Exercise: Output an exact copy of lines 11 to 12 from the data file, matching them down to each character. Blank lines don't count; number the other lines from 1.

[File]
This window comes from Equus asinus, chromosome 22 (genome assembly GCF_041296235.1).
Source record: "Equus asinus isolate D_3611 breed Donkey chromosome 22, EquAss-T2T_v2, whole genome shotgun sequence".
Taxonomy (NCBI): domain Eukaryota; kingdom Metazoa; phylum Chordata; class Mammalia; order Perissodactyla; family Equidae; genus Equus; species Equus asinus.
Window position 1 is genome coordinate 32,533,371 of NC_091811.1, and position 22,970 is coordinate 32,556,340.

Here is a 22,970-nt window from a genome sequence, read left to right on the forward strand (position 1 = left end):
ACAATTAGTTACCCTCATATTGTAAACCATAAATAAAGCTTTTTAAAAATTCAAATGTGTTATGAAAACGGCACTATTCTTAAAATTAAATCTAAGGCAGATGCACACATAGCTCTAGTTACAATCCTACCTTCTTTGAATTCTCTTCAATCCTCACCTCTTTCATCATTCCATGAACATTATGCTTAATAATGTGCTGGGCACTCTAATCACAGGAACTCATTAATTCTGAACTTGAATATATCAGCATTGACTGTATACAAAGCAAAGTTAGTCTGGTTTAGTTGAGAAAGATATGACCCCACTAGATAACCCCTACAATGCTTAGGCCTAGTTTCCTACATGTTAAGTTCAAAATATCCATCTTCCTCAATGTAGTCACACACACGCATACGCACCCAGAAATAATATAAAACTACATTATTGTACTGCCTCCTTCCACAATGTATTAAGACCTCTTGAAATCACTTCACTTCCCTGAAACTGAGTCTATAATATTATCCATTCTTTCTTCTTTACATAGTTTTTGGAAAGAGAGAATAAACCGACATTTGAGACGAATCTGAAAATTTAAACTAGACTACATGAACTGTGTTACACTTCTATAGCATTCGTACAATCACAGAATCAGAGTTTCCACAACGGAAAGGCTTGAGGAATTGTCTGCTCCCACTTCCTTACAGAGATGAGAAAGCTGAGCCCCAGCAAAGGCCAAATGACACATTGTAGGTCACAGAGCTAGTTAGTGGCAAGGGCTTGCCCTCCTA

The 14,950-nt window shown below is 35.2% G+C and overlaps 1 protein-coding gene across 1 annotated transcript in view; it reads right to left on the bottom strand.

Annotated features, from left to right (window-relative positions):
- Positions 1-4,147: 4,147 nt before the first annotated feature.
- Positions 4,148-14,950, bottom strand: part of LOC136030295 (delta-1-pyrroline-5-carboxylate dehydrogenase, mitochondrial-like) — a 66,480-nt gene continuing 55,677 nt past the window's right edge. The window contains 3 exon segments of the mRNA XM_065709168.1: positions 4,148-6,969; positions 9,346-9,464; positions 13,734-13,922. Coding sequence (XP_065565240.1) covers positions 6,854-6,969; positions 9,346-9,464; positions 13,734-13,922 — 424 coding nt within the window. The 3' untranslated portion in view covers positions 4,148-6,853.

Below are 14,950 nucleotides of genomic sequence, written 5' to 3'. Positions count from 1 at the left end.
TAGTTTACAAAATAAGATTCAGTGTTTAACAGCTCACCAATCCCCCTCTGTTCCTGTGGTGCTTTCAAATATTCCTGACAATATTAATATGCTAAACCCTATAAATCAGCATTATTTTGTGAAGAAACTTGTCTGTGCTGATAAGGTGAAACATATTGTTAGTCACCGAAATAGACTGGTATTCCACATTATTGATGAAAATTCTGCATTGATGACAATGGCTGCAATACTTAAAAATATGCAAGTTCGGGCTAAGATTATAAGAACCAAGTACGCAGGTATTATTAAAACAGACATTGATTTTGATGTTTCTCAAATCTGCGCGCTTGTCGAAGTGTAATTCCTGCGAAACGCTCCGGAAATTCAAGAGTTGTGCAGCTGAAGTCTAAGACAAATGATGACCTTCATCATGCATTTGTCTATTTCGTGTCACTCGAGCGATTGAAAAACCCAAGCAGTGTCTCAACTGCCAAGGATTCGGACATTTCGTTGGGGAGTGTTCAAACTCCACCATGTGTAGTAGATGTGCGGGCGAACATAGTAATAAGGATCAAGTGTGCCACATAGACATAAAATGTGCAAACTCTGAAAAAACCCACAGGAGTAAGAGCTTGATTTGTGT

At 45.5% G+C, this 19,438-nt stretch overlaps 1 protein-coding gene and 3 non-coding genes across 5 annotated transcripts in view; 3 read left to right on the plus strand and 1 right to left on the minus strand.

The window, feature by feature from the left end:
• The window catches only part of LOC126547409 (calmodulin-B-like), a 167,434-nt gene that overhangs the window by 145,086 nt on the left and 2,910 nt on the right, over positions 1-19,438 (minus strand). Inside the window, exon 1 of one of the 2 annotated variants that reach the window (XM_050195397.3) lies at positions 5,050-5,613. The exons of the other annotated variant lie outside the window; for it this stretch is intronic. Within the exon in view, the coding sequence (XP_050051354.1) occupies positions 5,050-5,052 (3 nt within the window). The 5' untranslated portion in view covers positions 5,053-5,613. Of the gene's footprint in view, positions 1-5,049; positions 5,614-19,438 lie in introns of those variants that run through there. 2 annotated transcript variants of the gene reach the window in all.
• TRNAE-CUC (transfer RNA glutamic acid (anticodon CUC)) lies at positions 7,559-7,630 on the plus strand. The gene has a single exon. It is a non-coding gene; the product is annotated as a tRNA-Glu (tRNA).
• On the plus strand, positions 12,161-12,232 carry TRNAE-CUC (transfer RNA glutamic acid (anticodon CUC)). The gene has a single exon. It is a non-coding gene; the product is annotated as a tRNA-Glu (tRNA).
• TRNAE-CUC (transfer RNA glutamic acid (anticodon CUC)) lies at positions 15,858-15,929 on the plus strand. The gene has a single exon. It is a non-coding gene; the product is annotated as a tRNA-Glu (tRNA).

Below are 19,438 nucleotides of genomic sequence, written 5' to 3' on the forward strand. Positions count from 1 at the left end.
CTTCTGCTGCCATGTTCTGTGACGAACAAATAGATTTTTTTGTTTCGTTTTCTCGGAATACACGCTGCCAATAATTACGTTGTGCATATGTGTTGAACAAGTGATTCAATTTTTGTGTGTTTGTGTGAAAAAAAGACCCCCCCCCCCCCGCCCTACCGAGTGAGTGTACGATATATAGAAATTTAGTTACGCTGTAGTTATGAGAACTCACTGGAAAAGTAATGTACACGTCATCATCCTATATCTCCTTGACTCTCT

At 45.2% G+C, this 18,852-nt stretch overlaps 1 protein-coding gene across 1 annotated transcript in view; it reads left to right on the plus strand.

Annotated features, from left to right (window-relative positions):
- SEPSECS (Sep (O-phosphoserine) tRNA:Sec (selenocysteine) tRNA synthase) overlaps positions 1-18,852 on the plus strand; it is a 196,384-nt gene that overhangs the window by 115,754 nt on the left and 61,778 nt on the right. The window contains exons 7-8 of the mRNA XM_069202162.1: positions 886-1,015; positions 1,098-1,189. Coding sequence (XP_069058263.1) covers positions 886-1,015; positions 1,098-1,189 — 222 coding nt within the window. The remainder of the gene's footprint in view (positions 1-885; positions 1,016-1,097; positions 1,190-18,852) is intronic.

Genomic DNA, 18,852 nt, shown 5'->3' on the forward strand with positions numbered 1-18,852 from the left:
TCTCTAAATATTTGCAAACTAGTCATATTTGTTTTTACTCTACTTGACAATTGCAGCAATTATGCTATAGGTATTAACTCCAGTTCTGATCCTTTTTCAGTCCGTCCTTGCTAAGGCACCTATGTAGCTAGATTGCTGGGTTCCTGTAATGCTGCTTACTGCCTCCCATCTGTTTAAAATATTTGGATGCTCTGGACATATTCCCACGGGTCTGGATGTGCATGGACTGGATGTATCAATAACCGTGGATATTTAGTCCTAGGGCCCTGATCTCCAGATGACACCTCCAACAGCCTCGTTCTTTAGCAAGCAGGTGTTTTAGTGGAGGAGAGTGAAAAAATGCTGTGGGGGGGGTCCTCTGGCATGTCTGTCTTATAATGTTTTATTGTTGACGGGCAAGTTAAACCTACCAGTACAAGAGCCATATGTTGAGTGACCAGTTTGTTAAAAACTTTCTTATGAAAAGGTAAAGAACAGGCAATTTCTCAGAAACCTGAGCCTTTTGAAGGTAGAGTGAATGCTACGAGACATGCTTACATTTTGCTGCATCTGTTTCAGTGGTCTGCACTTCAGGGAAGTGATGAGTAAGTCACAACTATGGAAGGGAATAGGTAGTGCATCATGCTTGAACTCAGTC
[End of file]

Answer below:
Below are 14,950 nucleotides of genomic sequence, written 5' to 3'. Positions count from 1 at the left end.
TAGTTTACAAAATAAGATTCAGTGTTTAACAGCTCACCAATCCCCCTCTGTTCCTGTGGTGCTTTCAAATATTCCTGACAATATTAATATGCTAAACCCTATAAATCAGCATTATTTTGTGAAGAAACTTGTCTGTGCTGATAAGGTGAAACATATTGTTAGTCACCGAAATAGACTGGTATTCCACATTATTGATGAAAATTCTGCATTGATGACAATGGCTGCAATACTTAAAAATATGCAAGTTCGGGCTAAGATTATAAGAACCAAGTACGCAGGTATTATTAAAACAGACATTGATTTTGATGTTTCTCAAATCTGCGCGCTTGTCGAAGTGTAATTCCTGCGAAACGCTCCGGAAATTCAAGAGTTGTGCAGCTGAAGTCTAAGACAAATGATGACCTTCATCATGCATTTGTCTATTTCGTGTCACTCGAGCGATTGAAAAACCCAAGCAGTGTCTCAACTGCCAAGGATTCGGACATTTCGTTGGGGAGTGTTCAAACTCCACCATGTGTAGTAGATGTGCGGGCGAACATAGTAATAAGGATCAAGTGTGCCACATAGACATAAAATGTGCAAACTCTGAAAAAACCCACAGGAGTAAGAGCTTGATTTGTGT